Plans are being put in place to create their own school’s programme, with Argyle’s end goal being a Toronto team regular turning out Canadian players, with their pathways eventually providing a larger player pool for other clubs across the goal.

Their global ambassador’s scheme, which currently has supporters from 40 different countries spreading the Wolfpack gospel, is set to expand to 90.

Should they make Super League, they plan to take some of their home games across Europe, with Dublin and Copenhagen two potential locations.

But to fulfil his aspirations, Argyle lives by one key philosophy, to recruit players and people who live by his ‘360’ ideology.

“What we’re trying to do is have a culture where members who join the Pack share a similar view on how to live life being so deeply involved in rugby,” he explains.

“You can have the short-term on-field performances that bring you improvements, but it doesn’t always translate into good long-term performance.

“I spent time educating myself how important it is to find the right fit of a player and they have to embrace the ethos of the club and what it means to put on that jersey. That’s what we are looking for and when new recruits are suggested that is a real consideration.

“A team of individuals never beats a team of committed players who share views. I think we’ve got a squad that has that and if someone steps outside of what we deem our core values, it becomes an easy decision to say it’s not the right fit. That’s what we’re trying to look for.

“We want people with exceptional skills but they’ve got to have the heart and head as well.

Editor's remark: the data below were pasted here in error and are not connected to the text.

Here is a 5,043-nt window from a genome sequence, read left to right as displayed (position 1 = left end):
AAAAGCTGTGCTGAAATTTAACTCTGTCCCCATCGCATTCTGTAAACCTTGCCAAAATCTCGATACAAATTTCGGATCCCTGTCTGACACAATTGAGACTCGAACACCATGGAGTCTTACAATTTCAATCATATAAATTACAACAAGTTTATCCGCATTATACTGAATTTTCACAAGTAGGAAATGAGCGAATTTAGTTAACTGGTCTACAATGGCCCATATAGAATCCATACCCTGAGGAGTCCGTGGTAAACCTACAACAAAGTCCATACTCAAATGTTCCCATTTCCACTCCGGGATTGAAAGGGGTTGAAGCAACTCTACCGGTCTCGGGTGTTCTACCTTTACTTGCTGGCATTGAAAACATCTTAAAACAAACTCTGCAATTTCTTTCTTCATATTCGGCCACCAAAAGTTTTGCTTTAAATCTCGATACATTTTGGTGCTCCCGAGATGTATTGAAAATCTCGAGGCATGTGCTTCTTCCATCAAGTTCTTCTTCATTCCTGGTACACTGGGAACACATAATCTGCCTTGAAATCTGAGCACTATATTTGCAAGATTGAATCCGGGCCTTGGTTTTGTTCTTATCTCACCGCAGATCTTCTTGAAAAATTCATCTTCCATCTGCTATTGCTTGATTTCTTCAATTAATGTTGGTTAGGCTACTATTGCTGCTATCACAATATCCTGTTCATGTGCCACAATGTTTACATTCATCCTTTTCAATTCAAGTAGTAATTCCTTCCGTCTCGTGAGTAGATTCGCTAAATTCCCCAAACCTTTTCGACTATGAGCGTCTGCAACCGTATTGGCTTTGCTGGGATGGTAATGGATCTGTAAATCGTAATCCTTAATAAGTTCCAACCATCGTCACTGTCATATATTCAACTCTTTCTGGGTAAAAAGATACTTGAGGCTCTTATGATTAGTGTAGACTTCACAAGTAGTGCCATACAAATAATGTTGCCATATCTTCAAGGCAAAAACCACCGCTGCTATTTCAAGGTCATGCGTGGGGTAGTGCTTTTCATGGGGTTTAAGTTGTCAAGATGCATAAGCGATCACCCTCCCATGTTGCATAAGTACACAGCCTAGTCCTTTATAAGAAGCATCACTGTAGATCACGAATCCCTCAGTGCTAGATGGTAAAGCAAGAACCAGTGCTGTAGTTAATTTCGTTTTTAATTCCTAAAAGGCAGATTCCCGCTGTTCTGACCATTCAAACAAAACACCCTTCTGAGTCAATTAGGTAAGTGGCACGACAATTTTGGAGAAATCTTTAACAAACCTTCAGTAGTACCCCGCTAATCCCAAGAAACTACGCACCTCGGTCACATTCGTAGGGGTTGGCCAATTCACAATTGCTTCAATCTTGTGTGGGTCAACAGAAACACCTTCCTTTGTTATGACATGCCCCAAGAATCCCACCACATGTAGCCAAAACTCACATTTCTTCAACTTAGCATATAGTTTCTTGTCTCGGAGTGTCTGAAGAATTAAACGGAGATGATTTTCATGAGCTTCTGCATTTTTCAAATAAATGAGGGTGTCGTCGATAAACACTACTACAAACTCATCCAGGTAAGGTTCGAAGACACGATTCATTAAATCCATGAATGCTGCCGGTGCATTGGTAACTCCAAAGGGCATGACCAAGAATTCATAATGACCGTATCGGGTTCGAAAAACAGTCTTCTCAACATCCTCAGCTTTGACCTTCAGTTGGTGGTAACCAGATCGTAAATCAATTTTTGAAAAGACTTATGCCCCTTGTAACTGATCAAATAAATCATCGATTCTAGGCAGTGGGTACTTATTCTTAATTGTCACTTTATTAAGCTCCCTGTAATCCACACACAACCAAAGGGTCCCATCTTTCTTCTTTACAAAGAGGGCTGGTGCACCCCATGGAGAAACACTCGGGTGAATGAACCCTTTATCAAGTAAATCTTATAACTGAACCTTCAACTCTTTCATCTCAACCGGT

“Actions reflect what we stand for, which is rugby balls in kids hands, making Toronto a centre of rugby excellence and a platform for our sponsors to be associated with our club and drive their businesses in certain directions. If actions of individuals fall out of those parameters the decision (to remove them) is actually easy. There might be some short-term pain, but it’s better to have that than a death of a thousand cuts.”

Argyle is a 360 person himself. While he has already invested millions into the club, he’s equally happy interacting with supporters of the sport. So much so, that every travelling supporter that comes to Canada is invited to his Japanese restaurant in the city.

“We’ve had some great experiences,” he said.

“The most fun, without a doubt, was Swinton. Normally Friday is a bit of a date night typically, then in come a couple of hundred Swinton fans singing in their club colours, it opened the eyes of our regulars who were having a romantic night having very loud, boisterous but extremely fun fans share the evening with them.

“They drank my restaurant dry of all kegs and bottles. It was wonderful.

“The gameday the day after they were embracing of our fans and that was really heartwarming. The average knowledge of our fans isn’t up to their level just yet, we don’t even have a song, although one of the Halifax lads who is part of their LS28 Supporters Group has promised they’ll create us a song written by them for our fans to sing.”

Toronto had a five-year plan for Super League. They could reach it in two. But when asked about the prospect of playing in the top flight, Argyle’s answer was simple. “We’re ready.”